Apple is sharing new business terms available for developers’ apps in the European Union. Developers can choose to adopt these new business terms, or stay on Apple’s existing terms. For existing developers who want nothing to change for them — from how the App Store works currently and in the rest of the world — no action is needed, and they can continue to distribute their apps only on the App Store and use its private and secure In-App Purchase system. Developers must adopt the new business terms for EU apps to use the new capabilities for alternative distribution or alternative payment processing. For apps in the EU member states where the DMA is taking effect, the following options will be available:
Today’s capabilities and terms — the same capabilities and terms used today, where developers distribute on the App Store and pay Apple a commission on the sale of digital goods and services. Developers continuing with these capabilities and terms for their EU apps do not need to take any further action
New capabilities and terms for apps in the EU — where developers have additional distribution and payment processing options available. Apple will apply a reduced commission, an optional payment processing fee, and a fee for first annual installs above one million in the last 12 months.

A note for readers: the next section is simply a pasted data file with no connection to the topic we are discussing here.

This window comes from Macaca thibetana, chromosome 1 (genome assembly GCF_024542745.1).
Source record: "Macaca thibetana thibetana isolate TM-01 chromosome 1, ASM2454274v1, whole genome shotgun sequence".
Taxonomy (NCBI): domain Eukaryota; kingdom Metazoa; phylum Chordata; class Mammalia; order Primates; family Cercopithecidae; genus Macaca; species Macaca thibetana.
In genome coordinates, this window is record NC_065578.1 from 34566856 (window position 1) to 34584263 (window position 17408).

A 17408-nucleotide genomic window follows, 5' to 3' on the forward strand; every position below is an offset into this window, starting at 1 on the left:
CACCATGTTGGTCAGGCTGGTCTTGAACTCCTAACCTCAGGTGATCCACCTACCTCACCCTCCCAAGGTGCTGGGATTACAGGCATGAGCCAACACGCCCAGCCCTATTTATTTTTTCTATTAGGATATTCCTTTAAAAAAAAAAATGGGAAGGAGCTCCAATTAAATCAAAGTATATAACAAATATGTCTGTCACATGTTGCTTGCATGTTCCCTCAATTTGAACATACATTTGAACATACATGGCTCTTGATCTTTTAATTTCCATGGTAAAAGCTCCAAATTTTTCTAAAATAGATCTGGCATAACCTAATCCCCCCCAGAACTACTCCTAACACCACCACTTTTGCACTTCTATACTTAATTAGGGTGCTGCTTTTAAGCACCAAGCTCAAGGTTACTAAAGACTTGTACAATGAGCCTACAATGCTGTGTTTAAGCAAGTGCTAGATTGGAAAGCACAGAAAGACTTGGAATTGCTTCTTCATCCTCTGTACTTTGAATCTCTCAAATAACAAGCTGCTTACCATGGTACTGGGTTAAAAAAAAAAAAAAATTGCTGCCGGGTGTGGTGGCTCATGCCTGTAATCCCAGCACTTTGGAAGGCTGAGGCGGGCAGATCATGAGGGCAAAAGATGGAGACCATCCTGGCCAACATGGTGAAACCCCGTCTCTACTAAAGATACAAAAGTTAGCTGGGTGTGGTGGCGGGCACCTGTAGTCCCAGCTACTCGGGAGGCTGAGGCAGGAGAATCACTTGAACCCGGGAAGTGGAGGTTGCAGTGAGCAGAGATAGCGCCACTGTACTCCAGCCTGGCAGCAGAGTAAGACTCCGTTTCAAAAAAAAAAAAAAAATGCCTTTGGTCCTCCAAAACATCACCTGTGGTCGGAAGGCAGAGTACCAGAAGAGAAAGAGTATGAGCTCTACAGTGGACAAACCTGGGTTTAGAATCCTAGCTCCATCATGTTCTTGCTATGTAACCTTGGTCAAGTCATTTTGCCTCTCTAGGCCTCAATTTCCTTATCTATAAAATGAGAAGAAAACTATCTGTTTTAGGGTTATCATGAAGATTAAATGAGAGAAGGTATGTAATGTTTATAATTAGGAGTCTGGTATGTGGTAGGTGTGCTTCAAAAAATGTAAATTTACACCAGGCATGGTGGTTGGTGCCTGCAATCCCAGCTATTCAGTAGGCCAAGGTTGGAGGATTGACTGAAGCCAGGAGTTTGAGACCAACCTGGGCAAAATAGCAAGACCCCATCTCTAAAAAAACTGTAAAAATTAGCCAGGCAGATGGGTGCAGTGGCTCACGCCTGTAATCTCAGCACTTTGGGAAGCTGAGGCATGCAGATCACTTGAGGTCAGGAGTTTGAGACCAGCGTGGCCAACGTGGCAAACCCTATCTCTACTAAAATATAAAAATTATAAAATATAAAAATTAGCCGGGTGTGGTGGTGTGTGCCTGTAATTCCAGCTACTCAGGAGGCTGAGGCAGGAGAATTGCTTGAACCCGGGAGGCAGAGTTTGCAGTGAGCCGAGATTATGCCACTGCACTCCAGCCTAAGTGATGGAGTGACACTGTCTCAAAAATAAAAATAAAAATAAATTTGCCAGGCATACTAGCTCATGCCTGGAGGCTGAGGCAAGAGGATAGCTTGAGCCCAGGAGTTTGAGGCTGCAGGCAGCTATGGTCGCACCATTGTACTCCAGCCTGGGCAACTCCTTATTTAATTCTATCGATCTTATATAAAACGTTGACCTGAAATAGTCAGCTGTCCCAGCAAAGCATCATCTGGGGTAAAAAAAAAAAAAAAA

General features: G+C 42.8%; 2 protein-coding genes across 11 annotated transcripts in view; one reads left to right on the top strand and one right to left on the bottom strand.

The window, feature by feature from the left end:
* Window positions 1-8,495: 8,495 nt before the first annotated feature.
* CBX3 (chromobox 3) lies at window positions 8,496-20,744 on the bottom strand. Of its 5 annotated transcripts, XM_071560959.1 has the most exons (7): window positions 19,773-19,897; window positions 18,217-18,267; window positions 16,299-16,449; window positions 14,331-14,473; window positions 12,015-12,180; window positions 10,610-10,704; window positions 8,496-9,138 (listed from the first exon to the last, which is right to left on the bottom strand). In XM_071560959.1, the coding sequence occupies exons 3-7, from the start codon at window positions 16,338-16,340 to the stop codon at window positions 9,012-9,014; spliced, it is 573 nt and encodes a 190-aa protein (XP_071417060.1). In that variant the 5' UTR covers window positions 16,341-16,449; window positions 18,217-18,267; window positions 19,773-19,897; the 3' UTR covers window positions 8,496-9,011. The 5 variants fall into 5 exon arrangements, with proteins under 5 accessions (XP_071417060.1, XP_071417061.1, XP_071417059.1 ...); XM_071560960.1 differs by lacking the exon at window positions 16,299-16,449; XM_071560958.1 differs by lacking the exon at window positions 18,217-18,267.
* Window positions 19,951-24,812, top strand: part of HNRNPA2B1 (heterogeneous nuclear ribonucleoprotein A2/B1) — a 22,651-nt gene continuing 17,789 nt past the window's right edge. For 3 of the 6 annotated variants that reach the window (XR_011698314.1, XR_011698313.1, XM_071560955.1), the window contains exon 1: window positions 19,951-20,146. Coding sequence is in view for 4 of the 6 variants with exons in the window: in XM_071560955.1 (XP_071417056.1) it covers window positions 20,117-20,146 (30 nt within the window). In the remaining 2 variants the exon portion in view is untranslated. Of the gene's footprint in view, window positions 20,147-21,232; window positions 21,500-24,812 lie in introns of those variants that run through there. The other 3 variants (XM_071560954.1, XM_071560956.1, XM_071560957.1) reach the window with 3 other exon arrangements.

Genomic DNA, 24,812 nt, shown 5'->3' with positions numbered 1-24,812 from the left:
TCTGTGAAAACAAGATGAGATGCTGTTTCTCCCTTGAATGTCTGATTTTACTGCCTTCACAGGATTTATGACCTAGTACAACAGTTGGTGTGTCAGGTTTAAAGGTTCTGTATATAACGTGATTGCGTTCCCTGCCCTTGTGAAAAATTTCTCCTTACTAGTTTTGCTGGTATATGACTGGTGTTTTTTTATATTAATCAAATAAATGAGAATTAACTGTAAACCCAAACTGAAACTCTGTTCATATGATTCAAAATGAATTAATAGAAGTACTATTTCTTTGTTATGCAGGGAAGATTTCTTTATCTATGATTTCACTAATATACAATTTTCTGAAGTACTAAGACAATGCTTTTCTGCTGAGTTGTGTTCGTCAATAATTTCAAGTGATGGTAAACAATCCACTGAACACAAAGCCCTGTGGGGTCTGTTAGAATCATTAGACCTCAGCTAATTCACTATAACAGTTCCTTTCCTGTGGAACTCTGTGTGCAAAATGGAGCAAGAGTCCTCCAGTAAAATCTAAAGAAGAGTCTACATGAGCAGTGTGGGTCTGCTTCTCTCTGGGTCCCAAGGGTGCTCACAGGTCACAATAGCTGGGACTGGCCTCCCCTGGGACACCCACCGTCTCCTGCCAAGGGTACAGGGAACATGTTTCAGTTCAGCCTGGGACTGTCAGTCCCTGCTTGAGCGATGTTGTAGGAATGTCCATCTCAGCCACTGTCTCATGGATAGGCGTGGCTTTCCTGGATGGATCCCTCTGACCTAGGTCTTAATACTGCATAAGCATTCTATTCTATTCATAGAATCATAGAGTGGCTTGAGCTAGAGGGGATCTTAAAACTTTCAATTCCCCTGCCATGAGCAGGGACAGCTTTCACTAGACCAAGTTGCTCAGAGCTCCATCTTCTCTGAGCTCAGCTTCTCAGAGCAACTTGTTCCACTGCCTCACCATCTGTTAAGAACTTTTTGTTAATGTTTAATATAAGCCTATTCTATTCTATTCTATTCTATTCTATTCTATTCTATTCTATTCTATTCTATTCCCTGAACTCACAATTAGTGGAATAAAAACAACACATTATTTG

If you have a lot (1 million plus) of installs every year but not a lot of revenue. For example for free apps with donation buttons in it, or small amounts of one time purchases. The new terms are not worth it.
To show you:
- 2 million first installs per year in the EU
- $25000 revenue per year from users in the EU
I would pay $313 per month on commission with todays terms.
I would pay $45561 per month on commission/fees with the new terms.
Maybe the are going to tweak the Core Technology Fee a bit. We will see. And non-profits, government organisations, and education institutions can apply for a fee waiver.
There is a lot to read and think about. Hope you found this overview helpful :-)#100DaysToOffload 8/100